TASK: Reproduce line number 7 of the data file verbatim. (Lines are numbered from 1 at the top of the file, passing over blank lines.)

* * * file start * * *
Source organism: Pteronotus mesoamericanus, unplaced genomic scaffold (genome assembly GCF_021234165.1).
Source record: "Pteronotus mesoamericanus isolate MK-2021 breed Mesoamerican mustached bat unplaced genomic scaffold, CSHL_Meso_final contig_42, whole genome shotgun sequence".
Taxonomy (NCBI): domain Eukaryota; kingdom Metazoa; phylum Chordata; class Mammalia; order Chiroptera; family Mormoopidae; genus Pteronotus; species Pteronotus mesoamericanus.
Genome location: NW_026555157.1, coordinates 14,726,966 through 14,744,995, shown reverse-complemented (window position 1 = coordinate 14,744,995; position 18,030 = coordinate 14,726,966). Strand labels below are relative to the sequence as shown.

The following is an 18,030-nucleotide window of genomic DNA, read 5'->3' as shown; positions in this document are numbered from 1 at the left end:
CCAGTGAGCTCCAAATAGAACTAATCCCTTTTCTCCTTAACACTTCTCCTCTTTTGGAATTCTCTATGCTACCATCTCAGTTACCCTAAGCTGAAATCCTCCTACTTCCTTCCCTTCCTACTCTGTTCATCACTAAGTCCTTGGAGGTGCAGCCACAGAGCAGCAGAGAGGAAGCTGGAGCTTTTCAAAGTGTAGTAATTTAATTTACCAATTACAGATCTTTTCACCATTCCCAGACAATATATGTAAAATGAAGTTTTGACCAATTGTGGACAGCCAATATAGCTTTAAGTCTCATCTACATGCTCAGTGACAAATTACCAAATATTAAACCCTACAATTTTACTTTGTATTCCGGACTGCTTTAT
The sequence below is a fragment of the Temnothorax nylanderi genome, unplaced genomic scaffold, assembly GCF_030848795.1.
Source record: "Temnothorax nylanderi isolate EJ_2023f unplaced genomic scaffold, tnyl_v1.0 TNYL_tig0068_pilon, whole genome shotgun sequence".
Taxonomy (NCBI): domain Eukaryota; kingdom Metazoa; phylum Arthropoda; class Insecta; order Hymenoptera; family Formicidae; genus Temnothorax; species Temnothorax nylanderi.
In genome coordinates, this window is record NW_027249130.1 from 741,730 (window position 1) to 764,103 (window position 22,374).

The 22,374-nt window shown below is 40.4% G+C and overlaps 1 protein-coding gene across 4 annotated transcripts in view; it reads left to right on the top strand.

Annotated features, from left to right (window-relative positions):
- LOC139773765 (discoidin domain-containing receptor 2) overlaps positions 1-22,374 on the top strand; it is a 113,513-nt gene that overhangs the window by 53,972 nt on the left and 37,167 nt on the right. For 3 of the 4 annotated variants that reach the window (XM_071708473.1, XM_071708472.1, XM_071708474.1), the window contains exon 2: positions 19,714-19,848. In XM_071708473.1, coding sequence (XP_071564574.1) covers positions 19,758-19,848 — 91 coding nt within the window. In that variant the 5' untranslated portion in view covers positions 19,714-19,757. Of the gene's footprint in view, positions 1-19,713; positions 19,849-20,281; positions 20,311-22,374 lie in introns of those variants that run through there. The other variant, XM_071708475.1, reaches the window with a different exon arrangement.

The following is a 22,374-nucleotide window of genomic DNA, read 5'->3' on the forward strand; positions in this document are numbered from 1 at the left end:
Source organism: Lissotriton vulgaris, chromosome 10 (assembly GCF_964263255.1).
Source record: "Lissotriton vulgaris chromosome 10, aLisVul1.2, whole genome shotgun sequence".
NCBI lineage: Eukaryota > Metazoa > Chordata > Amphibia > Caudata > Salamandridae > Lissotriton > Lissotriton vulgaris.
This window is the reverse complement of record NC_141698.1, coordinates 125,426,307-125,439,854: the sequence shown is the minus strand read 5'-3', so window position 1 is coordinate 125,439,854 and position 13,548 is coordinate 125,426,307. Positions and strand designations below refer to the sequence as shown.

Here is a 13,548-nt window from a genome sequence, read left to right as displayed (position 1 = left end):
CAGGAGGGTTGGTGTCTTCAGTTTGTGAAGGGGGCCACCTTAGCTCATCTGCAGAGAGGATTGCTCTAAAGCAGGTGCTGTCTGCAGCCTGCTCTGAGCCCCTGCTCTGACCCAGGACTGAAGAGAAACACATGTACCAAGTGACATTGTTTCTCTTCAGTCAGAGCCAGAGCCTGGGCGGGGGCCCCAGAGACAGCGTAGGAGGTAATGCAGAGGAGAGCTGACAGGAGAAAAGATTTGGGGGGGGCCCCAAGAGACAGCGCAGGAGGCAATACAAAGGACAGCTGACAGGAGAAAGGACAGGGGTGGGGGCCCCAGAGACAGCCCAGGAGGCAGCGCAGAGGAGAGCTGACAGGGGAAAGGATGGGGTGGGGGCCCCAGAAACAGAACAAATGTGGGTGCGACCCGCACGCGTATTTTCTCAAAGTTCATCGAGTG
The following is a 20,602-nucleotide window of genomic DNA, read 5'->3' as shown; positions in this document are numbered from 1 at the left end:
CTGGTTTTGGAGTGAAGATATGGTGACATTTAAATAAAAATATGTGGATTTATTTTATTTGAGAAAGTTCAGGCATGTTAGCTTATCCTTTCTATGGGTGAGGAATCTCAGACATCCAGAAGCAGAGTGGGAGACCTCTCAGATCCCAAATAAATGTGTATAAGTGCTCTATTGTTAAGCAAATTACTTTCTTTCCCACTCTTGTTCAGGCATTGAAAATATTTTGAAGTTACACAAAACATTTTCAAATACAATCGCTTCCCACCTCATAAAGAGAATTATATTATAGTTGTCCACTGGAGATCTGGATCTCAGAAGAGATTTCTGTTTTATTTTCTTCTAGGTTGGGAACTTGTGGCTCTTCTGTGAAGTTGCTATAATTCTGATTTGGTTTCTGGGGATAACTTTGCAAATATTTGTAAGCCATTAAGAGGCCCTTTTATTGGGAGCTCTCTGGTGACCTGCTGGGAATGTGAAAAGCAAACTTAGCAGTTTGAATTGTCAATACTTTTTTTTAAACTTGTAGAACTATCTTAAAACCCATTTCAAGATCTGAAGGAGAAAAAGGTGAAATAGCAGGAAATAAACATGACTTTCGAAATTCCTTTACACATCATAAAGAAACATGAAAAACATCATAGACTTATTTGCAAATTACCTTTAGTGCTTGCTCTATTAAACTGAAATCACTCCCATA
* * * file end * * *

The sequence below is a fragment of the Temnothorax nylanderi genome, unplaced genomic scaffold, assembly GCF_030848795.1.